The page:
2011 Ford F-250 King Ranch 4x4

I put the F-250 to work over the weekend, hauling 4320 pounds of wood and concrete to the landfill. Both loaded and unloaded, the new Super Duty moved comfortably and confidently, thanks largely to that new 6.7-liter diesel engine. I was particularly impressed with the smooth shifts of the six-speed automatic, as many of these high-torque heavy haulers often display compromised shift quality. You won't mistake it for a Mercedes-Benz gearbox, but an F-250 driven normally shifts consistently without significant lurches.

Remember that Chevy ad with Howie Long making fun of Ford's tailgate step? My labor this weekend proved just how out of touch Chevy's agency was when they conceived that spot. I filled the bed with chunks of concrete ranging from fist-sized pieces to eighty-pound hunks. Loading those biggest pieces required climbing into the bed, a feat that would have been impossible without the step. Instead of simply "walking up the stairs," you'd be forced to set your load on the tailgate, hoist yourself in, bend down and pick up your load, and then move it where needed. The tailgate step definitely makes work faster and easier on your body.

I was a bit frustrated by Ford's bed extender. In its stored position, it takes up a fair amount of space in the box and removing it requires a Torx driver larger than anything I own. It would be nice if the two bolts were replaced with a quick-release system for when you have an unexpected need to remove it.

The cabin is comfortable and the controls are quite intuitive, however I was a bit surprised by how poor the materials are in this $65,000 truck. Sure, you don't purchase a heavy-duty truck for the interior, but you do buy a King Ranch for the interior. Everything looks nice enough, but the plastics are seriously cheap, creaking and squeaking almost every time you touch them. Even the turn signal has this disconcerting crunch-squish when you activate it.

Eric Tingwall

Did you lock the keys in the truck on the day of the photo shoot? There aren't any pics of the interior.
Phil Floraday moderator
All new diesel engines are expensive because the emissions requirements have become incredibly tough. The exhaust system alone costs a small fortune. Emissions come at some price. all new trucks also include a lot more safety and luxury features now than ever before. I don't always agree with it, but that's the state of the industry right now.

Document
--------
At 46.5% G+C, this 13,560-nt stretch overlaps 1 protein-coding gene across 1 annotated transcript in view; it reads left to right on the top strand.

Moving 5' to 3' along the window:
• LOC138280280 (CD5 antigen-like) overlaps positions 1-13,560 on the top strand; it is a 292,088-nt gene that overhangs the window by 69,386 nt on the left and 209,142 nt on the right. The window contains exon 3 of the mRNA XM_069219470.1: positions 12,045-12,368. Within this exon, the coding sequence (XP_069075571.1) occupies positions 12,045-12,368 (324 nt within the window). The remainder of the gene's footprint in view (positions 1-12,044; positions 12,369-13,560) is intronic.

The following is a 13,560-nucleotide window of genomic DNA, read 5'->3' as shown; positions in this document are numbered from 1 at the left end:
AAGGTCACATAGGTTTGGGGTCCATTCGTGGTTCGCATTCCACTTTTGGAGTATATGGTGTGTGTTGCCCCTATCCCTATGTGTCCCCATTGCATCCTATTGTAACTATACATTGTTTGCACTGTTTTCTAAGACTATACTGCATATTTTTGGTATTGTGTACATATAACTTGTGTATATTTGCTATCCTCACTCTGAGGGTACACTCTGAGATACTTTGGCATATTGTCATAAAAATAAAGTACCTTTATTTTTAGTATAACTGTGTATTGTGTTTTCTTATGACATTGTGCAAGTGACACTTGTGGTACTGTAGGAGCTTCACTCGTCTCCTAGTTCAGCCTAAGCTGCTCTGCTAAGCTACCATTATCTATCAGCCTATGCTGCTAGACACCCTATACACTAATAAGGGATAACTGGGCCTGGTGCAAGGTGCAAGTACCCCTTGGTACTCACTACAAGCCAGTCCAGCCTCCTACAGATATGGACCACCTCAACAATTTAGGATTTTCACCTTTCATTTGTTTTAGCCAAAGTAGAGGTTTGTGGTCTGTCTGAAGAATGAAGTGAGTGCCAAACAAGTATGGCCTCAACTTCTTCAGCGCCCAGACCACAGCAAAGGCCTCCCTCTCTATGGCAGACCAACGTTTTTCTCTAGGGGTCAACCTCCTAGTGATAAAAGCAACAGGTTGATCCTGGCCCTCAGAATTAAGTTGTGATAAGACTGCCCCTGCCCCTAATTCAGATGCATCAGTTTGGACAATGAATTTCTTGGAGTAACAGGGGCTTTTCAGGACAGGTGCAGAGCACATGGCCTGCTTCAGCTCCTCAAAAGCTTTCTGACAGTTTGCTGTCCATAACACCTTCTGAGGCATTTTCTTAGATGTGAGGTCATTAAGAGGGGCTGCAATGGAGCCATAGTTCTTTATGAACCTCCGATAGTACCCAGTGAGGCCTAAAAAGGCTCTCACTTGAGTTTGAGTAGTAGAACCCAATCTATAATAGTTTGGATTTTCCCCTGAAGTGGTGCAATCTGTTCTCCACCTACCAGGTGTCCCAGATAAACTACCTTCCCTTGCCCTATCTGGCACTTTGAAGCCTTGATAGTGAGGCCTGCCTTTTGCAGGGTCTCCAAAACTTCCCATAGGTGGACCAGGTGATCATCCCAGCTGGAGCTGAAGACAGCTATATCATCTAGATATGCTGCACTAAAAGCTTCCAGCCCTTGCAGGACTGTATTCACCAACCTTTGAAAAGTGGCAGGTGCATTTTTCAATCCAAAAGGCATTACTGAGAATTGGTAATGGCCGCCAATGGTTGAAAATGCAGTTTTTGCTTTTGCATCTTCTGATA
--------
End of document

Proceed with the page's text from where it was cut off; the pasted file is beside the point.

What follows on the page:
Workhorse... True, but why are they making these diesels so outrageously priced? Diesels are work trucks. My parents own a farm and I moved hay today with my dad's 2006 F-350 Powerstroke at 20,000 pounds per load (this truck was about $45,000 new), and suffice it to say that did not involve any on-road work. In fact, the terrain it pulled the loaded flatbed over is impassable for anything but ATVs, tractors and 4x4s. I have driven the new Powerstroke and it is nice... but definitely not $65,000 nice. When you guys act impressed about pulling a 4,800 pound trailer without incident, I remember pulling 20,000 pound trailers at 80 mph with a 2006 and wonder how you can really write a positive review about a $65,000 truck. Considering the condition of the economy now compared to even 5 years ago (before I started college), how is Ford trying to sell a truck 150% the price of the 2006 model with an added 5% performance? I really hope Volkswagen and Toyota run American carmakers out of business.
"......a total workhorse." $65,000.00......I am without words.

New Car Research

our instagram

get Automobile Magazine

Subscribe to the magazine and save up to 84% off the newsstand price


new cars

Read Related Articles